Treachery and Faithfulness

Audio Player

Tonight we're looking at the message of Psalm 41 under the heading 'Treachery and Faithfulness',  although I've subtitled it 'A Concern for the Weak and Helpless'. So do turn to Psalm 41.

Introduction

I wonder if you've experienced the agony of being betrayed by a close friend. And/or the other agonies of this psalm: being confined to your sick bed or having a guilty conscience. And are you asking: Why? Why is all this happening all at once? 

Well the build up to the Rio Olympics was certainly full of treachery – state doping scandals, betrayal of and lack of faithfulness to the whistle-blower by the International Olympic Committee. Then at the Olympics there were the arrests of some Irish officials for the mis-selling of tickets, the boxing judges awarding some medals to completely the wrong contestants, the three US swimmers who let their host nation down by falsely saying they'd been robbed at gunpoint in Rio. Perhaps there are now many officials and some competitors with guilty consciences.

Now we thank God for other athletes witnessing to Jesus: Neymar of the Brazilian football team wearing a headband saying 100% Jesus and the Fijian Rugby Sevens team, all committed Christians, who beat England in the final. Then there's Team GB. What an amazing success story, certainly in terms of medals. Yet we can forget that many went through agonies for years to achieve success – hard training, injuries - some severe. But in the end, on many faces were signs of great happiness and joy, especially on the faces of the women's hockey team. But such joy and happiness can be fleeting, even though they can pass on their skills and experience to younger athletes who will be competing in Tokyo. And happiness, what makes someone truly happy and the source of true happiness are all major themes of this psalm. Indeed another subtitle for this psalm could be, 'The Happy Man'. What makes you happy? Has being a Christian made you happy? What does being happy really mean?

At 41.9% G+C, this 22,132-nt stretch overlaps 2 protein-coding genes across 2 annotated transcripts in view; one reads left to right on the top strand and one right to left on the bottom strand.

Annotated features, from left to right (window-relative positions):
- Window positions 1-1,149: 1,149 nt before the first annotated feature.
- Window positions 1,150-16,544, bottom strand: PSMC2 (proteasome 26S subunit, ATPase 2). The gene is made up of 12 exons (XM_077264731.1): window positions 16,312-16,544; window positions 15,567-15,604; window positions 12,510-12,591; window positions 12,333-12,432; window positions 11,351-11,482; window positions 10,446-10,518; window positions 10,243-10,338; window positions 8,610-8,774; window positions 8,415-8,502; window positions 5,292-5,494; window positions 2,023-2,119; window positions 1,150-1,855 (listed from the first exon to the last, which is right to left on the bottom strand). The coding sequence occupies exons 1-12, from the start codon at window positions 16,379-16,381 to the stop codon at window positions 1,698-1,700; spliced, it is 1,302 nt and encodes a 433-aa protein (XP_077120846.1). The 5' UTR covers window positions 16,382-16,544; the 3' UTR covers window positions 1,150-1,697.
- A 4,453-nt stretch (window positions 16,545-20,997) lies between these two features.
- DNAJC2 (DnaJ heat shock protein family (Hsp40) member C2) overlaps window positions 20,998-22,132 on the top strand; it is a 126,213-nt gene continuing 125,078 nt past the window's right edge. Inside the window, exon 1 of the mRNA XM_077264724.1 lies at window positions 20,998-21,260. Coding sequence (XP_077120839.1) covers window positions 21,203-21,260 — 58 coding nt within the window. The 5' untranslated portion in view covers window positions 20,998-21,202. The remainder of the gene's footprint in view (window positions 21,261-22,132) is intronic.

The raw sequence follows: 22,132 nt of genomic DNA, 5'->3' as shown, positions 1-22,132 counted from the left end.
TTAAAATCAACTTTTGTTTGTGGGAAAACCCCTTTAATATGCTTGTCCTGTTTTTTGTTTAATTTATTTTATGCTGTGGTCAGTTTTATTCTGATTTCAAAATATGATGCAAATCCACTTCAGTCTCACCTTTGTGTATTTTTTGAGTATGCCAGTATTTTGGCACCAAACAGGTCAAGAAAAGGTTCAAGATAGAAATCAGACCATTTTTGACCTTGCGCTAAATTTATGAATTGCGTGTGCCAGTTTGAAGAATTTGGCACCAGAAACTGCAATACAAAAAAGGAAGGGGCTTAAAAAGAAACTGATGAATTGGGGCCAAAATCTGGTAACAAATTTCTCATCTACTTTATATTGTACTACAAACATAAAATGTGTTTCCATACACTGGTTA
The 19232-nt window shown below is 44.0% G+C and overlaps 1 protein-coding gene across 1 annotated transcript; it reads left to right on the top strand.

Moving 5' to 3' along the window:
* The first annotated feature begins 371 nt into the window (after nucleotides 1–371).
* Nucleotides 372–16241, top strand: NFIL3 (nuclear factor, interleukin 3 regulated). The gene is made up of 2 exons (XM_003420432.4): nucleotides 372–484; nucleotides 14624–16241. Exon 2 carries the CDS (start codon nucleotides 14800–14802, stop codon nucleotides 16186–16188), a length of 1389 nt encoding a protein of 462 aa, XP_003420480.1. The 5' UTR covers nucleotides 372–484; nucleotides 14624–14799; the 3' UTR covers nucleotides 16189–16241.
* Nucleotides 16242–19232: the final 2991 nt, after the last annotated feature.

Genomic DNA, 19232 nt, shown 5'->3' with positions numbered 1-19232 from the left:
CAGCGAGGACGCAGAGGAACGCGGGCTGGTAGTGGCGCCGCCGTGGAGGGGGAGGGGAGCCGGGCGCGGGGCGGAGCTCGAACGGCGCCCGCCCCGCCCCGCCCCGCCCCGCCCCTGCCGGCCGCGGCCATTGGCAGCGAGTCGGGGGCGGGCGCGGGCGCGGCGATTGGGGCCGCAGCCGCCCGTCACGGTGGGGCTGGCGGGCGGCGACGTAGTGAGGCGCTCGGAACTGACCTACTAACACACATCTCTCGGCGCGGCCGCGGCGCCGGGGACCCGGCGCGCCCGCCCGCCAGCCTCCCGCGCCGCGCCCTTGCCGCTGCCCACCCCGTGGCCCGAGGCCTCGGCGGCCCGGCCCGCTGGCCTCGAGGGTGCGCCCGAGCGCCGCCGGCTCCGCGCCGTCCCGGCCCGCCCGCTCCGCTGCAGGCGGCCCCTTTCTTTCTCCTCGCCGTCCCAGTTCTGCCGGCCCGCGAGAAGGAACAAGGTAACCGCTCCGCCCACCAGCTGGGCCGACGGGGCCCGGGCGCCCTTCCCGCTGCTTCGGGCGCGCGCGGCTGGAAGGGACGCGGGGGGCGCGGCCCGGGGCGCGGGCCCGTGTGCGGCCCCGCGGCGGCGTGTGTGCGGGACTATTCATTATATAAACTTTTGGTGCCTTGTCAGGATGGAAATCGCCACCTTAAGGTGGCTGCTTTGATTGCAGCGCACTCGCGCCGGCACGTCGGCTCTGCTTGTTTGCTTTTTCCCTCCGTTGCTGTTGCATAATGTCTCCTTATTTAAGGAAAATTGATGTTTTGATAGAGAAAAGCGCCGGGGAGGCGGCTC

"Blessed [or happy] is the one who considers the poor [or weak, helpless]In the day of trouble the LORD delivers him" (Psalm 41.1)


Happiness in the psalms is often no laughing matter – it goes a great deal deeper than just joy and gladness although it includes joy and gladness in the Lord and the psalms are full of it. Indeed the whole Psalm takes us to the depths of human experience and to certain experiences which are really not enjoyable to have. In fact, they're experiences which are full of agony. King David is clearly going through the agony of a guilty conscience, the agony of ill health, and maybe worst of all the agony of being betrayed by a very close friend. Perhaps you're going through similar agonies. Maybe you know what it's like to be betrayed or ratted on or discarded by a close friend - and it can be agony can't it? It really hurts and can plunge us into despair. Well it happened to Jesus as we were reminded from John 13. The only quotation of Psalm 41 in the New Testament is to do with this betrayal by Judas. Look at Psalm 41.8-9:

"They say, "A deadly thing is poured out on him;